Speaking of horses, you really beat that metaphor to death (“wooing the slow pony”), including “chomping at the bit.” Strictly speaking, it’s champing, though it’s debatable:

  7. Couple of interesting things going on in the municipal world these days (driven by provincial governments) that Examiner readers might find interesting:

    1) NS Gov has cleared the way for future amalgamation of Windsor and West Hants.
    2) NS Gov has started the process of requiring minimum planning standards. Currently there are many areas of the province with no planning at all, or extremely basic planning. Importantly, minimum planning standards means these communities will have to meet statements of provincial interest on things like drinking water protection and agricultural land protection.
    3) A little further afield, but the PE Gov has just amalgamated a whole bunch of communities on the eastern end of the province. Some of them wanted this amalgamation, and some were forced into it.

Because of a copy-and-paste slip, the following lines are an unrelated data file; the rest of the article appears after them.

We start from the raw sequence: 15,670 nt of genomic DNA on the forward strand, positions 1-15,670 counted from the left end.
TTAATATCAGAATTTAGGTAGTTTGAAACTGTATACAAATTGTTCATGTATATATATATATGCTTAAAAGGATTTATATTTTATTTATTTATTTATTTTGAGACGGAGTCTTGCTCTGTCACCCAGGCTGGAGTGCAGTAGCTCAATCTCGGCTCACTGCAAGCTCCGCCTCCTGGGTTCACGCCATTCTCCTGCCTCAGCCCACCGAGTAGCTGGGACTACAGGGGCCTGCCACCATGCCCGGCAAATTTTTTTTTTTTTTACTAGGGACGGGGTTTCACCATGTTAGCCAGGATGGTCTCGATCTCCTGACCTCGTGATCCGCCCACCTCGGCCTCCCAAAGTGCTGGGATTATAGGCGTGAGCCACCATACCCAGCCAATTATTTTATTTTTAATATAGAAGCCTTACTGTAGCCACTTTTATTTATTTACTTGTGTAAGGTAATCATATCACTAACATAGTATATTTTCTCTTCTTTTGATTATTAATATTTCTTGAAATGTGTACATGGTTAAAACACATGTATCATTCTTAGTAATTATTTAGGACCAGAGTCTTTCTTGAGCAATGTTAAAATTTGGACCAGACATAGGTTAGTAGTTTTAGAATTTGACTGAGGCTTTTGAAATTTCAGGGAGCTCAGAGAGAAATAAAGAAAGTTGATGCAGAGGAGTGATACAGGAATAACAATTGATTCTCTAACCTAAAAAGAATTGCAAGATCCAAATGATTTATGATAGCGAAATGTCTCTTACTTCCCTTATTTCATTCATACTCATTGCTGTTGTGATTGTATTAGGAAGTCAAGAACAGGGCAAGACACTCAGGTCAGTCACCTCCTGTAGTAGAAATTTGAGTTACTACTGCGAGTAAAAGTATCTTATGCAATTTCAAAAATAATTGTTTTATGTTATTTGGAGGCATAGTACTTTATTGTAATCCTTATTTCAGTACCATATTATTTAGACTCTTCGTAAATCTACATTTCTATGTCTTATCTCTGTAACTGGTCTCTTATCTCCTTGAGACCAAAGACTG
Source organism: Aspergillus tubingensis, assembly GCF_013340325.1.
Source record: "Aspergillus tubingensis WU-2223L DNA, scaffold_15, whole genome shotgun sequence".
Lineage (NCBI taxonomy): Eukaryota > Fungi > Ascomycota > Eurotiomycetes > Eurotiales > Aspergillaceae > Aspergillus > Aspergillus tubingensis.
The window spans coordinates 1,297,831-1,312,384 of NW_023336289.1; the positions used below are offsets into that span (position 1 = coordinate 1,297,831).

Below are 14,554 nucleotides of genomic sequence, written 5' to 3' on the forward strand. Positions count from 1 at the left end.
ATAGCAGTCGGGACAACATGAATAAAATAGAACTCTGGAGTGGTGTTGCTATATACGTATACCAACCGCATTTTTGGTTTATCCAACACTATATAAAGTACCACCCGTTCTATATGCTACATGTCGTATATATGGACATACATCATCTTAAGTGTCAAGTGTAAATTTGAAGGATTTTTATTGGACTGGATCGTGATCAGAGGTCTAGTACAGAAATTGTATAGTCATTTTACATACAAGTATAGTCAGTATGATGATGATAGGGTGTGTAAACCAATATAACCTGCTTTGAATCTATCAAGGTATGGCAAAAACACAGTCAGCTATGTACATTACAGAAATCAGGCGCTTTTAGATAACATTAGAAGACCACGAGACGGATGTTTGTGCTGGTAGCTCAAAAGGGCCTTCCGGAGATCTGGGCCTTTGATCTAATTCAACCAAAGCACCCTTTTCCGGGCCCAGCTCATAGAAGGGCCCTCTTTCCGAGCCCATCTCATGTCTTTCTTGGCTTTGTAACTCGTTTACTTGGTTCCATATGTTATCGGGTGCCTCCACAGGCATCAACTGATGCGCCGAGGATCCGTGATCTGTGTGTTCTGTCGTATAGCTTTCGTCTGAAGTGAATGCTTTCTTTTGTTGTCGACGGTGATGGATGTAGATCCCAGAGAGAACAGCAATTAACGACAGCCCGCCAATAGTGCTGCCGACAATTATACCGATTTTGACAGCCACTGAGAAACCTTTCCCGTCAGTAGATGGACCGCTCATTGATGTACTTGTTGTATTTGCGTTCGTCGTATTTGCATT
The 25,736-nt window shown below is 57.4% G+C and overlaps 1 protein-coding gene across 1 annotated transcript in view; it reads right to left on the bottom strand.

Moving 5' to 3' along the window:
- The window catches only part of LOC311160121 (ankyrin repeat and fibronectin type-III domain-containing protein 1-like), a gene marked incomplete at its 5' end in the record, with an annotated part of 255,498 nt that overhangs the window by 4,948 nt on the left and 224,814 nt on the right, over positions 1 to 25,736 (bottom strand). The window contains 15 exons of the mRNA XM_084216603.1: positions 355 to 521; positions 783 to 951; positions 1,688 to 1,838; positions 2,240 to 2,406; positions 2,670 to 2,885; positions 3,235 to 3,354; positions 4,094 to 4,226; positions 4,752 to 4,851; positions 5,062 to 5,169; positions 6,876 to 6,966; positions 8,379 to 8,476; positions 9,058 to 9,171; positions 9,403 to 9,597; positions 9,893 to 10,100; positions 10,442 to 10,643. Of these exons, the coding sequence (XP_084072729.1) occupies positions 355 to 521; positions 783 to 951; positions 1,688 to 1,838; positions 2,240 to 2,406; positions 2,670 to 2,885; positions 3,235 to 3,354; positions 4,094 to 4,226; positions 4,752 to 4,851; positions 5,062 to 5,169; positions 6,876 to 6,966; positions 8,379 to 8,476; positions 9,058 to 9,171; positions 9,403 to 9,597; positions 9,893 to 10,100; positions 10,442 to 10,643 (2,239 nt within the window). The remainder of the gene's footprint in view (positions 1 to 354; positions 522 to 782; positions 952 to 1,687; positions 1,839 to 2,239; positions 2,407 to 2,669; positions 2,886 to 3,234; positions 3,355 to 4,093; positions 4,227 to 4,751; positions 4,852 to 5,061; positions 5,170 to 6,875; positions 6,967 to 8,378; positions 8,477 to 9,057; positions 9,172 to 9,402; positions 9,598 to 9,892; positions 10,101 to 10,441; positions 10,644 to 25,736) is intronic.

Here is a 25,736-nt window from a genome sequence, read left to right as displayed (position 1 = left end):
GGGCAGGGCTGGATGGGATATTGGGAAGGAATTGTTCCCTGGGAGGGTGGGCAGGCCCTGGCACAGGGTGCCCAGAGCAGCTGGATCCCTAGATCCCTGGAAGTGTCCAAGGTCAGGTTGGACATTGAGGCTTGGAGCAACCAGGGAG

8. I lived in Halifax in the late 70s and took a long bus ride and a long walk to a far distant location to get a liquor card that would get me into bars, because believe it or not they not only wouldn’t accept driver’s licences or student cards in bars as proof of age, they would not accept passports in the bars in those days. Only this damned liquor control card would do. It was the only place in Halifax you could do this, and it was a huge pain because I didn’t have a car. Luckily I was much younger and much more fit in those times. And much more patient.

    The irony is that I was never asked for ID until I had turned 19.

    As for the new driver’s licences, we have identical ones in New Brunswick. My photo on it makes me look like the dead guy on a mass card. Awful.

  9. Maybe we could put some of the government communications people in charge of securing our personal details. They seem to be excellent at suppressing information.